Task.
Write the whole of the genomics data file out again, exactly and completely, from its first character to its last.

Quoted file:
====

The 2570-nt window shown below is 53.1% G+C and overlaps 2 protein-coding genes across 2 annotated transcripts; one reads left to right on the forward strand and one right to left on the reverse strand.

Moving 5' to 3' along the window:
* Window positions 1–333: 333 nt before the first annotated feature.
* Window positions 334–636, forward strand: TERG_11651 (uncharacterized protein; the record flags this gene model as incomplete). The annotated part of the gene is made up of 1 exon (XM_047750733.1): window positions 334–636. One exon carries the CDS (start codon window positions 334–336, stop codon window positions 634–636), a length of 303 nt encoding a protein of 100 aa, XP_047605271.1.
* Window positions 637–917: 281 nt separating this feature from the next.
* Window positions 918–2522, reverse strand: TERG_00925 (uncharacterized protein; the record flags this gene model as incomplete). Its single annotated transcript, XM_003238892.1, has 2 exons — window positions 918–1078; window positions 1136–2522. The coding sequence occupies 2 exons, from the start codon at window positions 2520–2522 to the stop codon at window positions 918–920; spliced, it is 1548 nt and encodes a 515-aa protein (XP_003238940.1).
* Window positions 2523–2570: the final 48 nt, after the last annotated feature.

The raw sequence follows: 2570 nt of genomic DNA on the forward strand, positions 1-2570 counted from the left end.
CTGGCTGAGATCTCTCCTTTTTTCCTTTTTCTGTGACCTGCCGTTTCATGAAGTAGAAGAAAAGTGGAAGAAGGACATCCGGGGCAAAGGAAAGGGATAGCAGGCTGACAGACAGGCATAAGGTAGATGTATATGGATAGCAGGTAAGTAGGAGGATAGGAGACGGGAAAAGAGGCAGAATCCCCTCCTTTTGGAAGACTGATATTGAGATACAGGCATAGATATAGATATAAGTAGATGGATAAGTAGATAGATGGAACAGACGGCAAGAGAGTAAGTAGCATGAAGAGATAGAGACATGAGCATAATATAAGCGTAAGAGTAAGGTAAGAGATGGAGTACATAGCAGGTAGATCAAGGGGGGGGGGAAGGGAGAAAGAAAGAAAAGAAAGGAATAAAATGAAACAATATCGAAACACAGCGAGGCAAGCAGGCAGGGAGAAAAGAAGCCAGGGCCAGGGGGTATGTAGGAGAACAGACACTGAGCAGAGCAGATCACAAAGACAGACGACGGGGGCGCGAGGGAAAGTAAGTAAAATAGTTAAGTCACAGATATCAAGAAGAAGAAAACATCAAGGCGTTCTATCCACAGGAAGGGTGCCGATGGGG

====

The 2570-nt window shown below is 53.1% G+C and overlaps 2 protein-coding genes across 2 annotated transcripts; one reads left to right on the forward strand and one right to left on the reverse strand.

Moving 5' to 3' along the window:
* Window positions 1–333: 333 nt before the first annotated feature.
* Window positions 334–636, forward strand: TERG_11651 (uncharacterized protein; the record flags this gene model as incomplete). The annotated part of the gene is made up of 1 exon (XM_047750733.1): window positions 334–636. One exon carries the CDS (start codon window positions 334–336, stop codon window positions 634–636), a length of 303 nt encoding a protein of 100 aa, XP_047605271.1.
* Window positions 637–917: 281 nt separating this feature from the next.
* Window positions 918–2522, reverse strand: TERG_00925 (uncharacterized protein; the record flags this gene model as incomplete). Its single annotated transcript, XM_003238892.1, has 2 exons — window positions 918–1078; window positions 1136–2522. The coding sequence occupies 2 exons, from the start codon at window positions 2520–2522 to the stop codon at window positions 918–920; spliced, it is 1548 nt and encodes a 515-aa protein (XP_003238940.1).
* Window positions 2523–2570: the final 48 nt, after the last annotated feature.

The raw sequence follows: 2570 nt of genomic DNA on the forward strand, positions 1-2570 counted from the left end.
CTGGCTGAGATCTCTCCTTTTTTCCTTTTTCTGTGACCTGCCGTTTCATGAAGTAGAAGAAAAGTGGAAGAAGGACATCCGGGGCAAAGGAAAGGGATAGCAGGCTGACAGACAGGCATAAGGTAGATGTATATGGATAGCAGGTAAGTAGGAGGATAGGAGACGGGAAAAGAGGCAGAATCCCCTCCTTTTGGAAGACTGATATTGAGATACAGGCATAGATATAGATATAAGTAGATGGATAAGTAGATAGATGGAACAGACGGCAAGAGAGTAAGTAGCATGAAGAGATAGAGACATGAGCATAATATAAGCGTAAGAGTAAGGTAAGAGATGGAGTACATAGCAGGTAGATCAAGGGGGGGGGGAAGGGAGAAAGAAAGAAAAGAAAGGAATAAAATGAAACAATATCGAAACACAGCGAGGCAAGCAGGCAGGGAGAAAAGAAGCCAGGGCCAGGGGGTATGTAGGAGAACAGACACTGAGCAGAGCAGATCACAAAGACAGACGACGGGGGCGCGAGGGAAAGTAAGTAAAATAGTTAAGTCACAGATATCAAGAAGAAGAAAACATCAAGGCGTTCTATCCACAGGAAGGGTGCCGATGGGG